Several studies have shown that physical activity can help manage diabetes effectively. Being active improves insulin sensitivity, enabling better regulation of blood sugar levels. Regular physical activity also helps control blood sugar directly, preventing spikes and promoting stability.

At least 150-300 minutes of moderate-intensity workout per week is recommended for adults with diabetes to sustain good health. A new study has said that diabetes can be prevented altogether by engaging in regular physical activity, such as gardening, dancing, or going for brisk walks.

The study, published in The British Journal Of Sports Medicine, noted that those who engaged in more than an hour of moderate to vigorous exercise per day had a 74% lower risk of developing health issues compared to their peers.

Even if someone had a higher chance of developing certain health problems due to their genes, they still experienced the same advantages. Surprisingly, those with a high genetic risk who engaged in regular exercise witnessed an even greater reduction in their likelihood of falling ill compared to those with a low genetic risk who did not exercise, The Exponent reported.

"We are unable to control our genetic risk and family history. But this finding provides promising and positive news that through an active lifestyle, one can fight off much of the excessive risk for type 2 diabetes," said the study senior author Professor Melody Ding of Sydney University.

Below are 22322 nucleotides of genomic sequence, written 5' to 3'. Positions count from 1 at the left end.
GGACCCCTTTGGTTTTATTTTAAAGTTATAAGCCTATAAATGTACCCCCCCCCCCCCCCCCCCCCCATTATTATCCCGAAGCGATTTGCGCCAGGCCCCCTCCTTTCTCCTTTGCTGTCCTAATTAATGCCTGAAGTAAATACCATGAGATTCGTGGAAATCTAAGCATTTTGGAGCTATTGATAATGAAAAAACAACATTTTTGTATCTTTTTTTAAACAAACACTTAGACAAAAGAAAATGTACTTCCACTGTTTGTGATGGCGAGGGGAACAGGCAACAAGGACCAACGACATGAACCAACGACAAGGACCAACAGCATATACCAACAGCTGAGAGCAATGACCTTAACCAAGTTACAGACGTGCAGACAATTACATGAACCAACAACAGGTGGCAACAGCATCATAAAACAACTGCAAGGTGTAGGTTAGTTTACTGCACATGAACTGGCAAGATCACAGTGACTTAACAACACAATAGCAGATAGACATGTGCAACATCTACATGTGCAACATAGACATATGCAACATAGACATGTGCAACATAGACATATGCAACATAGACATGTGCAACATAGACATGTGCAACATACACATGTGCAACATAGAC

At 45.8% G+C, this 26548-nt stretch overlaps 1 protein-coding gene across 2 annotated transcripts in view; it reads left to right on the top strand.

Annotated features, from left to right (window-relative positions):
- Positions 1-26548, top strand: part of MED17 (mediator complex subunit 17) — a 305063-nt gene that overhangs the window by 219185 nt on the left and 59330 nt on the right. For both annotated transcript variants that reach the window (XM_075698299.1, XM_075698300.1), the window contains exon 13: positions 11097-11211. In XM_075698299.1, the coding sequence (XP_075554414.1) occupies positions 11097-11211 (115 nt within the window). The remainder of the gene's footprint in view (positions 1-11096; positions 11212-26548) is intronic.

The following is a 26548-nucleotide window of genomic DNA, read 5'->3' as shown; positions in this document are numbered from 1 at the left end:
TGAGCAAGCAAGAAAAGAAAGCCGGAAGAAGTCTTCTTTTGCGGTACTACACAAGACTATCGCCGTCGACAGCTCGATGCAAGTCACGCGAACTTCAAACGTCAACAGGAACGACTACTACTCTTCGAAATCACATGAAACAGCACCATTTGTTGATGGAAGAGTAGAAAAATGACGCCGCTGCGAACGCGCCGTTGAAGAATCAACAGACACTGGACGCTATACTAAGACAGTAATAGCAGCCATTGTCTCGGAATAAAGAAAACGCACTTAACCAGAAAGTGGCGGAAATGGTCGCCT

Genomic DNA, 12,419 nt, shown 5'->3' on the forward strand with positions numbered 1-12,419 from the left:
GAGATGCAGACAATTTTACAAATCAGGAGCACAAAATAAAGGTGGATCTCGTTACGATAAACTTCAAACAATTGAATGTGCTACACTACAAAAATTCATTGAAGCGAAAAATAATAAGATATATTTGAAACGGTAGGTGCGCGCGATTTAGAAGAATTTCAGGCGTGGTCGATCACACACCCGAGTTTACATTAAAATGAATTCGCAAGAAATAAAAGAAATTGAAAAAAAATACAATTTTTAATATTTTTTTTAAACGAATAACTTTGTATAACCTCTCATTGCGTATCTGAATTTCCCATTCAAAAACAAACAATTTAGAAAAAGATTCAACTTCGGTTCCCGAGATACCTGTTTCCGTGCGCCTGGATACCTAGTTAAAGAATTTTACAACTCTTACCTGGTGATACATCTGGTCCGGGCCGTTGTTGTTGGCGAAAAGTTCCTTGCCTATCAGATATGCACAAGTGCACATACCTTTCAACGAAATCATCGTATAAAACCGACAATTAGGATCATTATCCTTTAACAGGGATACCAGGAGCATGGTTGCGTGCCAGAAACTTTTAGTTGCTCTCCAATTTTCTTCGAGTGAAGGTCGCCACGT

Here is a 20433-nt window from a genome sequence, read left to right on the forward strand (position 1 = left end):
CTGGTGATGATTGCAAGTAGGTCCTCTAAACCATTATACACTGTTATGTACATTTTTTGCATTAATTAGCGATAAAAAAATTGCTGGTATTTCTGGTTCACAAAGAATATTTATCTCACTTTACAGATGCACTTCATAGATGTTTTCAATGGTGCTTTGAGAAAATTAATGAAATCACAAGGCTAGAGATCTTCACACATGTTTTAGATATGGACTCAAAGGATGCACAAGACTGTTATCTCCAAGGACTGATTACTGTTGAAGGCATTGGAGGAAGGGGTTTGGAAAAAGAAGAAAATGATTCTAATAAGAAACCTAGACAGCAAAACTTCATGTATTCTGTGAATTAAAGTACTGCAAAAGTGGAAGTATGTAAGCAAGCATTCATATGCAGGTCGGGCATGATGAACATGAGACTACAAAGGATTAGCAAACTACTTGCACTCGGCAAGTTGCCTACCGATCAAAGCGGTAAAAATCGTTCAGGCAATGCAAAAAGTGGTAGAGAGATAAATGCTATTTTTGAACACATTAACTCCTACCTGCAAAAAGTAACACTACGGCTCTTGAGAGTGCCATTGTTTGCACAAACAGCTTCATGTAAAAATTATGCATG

The study is the first of its kind to establish that exercise counteracts the risk of diabetes, even in those who are genetically vulnerable.

The team from Australia monitored a group of 59,325 adults who were part of the UK Biobank--a database that contains extensive information about the genes and health of approximately half a million individuals.

At the beginning of the study, participants were equipped with wrist-worn accelerometers, and their progress was observed for a duration of up to seven years.

The study lists some activities to be effective in curbing diabetes such as running, aerobic dancing, cycling at a fast pace or uphill, and engaging in demanding gardening tasks such as digging--all of which are examples of vigorous-intensity physical activities that make you breathe heavily or leave you out of breath.

"Our hope is that this study will inform public health and clinical guidelines so that it can help chronic disease prevention for health professionals, organizations and the public," said Ding.

"I am so delighted to share our research results with a broad audience to let people know that physical activity is health-enhancing, especially for people with high genetic risk," said the study lead author Susan Luo, a Ph.D. candidate at Sydney University. "If you have a family history of type 2 diabetes, or even if you don't, today is the day to start being physically active."

It is estimated that more than 30 million people live with diabetes in the U.S., out of which around 7.4 million depend on insulin to manage their condition. pixabay